Since there may be other less glaring problems with my, can someone who did a fresh Slack12 install please post theirs for me to check against?

Also, do I need to flush the ld cache in some way to optimize it after significant changes to, or should it sort itself out?

Running applications is still very slow. I still wonder if this may be related to dynamic linking in some way, but I am not so sure as examining the NVIDIA binary installer with ldd shows that it is not dynamically linked, and yet it is very, very slow (to the point that I have not managed to let it complete yet). However, maybe it is calling things that *are* dynamically linked?



xflow7 07-05-2007 07:11 AM

Or not
Well, I fooled myself on the ldconfig thing.

When I rebooted and then shutdown, /sbin/ldconfig took forever again.

After I altered /etc/ earlier I ran /sbin/ldconfig right away which took a long time, but I assumed it was because it had to update a lot of stuff (which is what I was figuring was happening with all the duplicated libraries in the old kde location). When it shutdown that time it was very quick.

It didn't dawn on me at the time that this was just the same issue that's dogging everything else (that the second time something gets run it's quick, but the first time is really slow).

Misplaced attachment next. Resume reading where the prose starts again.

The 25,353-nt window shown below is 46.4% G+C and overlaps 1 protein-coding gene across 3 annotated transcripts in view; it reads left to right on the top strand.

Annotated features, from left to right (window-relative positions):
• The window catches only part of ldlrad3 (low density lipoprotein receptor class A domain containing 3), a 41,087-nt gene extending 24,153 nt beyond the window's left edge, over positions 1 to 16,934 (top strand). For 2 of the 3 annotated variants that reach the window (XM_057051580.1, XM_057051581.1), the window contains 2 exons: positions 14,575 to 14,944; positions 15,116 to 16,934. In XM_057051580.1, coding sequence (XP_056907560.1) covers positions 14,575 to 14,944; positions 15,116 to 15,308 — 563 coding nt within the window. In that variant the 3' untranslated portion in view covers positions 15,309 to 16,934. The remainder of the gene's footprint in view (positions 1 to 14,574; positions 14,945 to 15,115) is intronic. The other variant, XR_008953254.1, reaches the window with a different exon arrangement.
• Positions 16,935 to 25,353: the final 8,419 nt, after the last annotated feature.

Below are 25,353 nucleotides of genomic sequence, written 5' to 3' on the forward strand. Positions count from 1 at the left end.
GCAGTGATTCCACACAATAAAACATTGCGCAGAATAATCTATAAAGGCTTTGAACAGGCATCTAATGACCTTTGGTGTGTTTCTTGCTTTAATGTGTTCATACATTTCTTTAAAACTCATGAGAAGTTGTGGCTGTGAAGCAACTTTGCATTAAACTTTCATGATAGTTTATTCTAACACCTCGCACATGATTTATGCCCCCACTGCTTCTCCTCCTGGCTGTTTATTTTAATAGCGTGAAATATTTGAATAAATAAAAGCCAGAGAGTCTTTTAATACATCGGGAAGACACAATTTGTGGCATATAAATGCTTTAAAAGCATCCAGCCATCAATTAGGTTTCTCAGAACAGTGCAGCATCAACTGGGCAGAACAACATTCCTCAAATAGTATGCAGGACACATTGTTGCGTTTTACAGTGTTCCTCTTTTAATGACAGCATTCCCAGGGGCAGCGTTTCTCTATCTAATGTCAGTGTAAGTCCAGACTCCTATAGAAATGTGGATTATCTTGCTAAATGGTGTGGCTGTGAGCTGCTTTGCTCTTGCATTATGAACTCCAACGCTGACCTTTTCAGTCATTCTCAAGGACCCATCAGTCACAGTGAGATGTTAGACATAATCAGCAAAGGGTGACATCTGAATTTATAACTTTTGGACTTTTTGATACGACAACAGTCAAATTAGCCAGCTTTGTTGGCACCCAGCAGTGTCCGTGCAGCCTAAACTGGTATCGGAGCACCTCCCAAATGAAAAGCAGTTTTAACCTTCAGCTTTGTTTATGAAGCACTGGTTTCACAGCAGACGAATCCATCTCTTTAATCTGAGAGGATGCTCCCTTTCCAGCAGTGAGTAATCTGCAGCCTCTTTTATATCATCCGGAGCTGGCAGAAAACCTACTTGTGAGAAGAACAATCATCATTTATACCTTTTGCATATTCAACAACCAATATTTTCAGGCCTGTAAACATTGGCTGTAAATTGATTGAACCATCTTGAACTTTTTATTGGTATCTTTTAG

So, I think the thing is a red herring. Plus, I went back and looked in the packages and found which is only two lines (/local/lib and /lib/i486-slackware-lib/ or something) and which I had in fact merged into mine.

So, what's going on? What would cause programs to be agonizingly slow the first time after a reboot and then run fine in subsequent invocations?


xflow7 07-05-2007 08:51 PM

Almost 24 hours and no ideas yet? That's not a good sign...

rkelsen 07-05-2007 09:33 PM

I have a 3 year old P4, and found that even without anything running (not even X!) my CPU usage was ALWAYS around 25% with the default Slackware 12 kernels. This happened with the generic and huge kernels.

The "top" command showed me that it was a kernel process taking up all the CPU time (For the lif eof me, I can't remember what that process was called now). I compiled a custom kernel, and that behaviour no longer occurs.

xflow7 07-05-2007 10:12 PM

Thanks for the reply. Actually, I just logged in to say I think I've found the problem. After reading through a few Ubuntu related posts it seems that something about the way the CD-ROM and HD are configured on the IDE bus in some Dell laptops causes the hard drive throughput to tank if HAL is running and polling the CD for media insertion. I disabled HAL (chmod -x rc.hald) and everything seems to run as I'd expect. Running hdparm -t I get ~10-15 MB/sec while HAL is running and ~20 MB/sec without. The difference in machine speed in use is about an order of magnitude more noticeable.

That's somewhat disappointing as HAL functionality was part of the motivation for upgrading, but maybe there's a way to tweak HAL that maintains most of the functionality without causing that particular issue.

I did look at top early on and didn't see anything untoward, but I'll have a closer look now that the HAL thing appears to be corrected.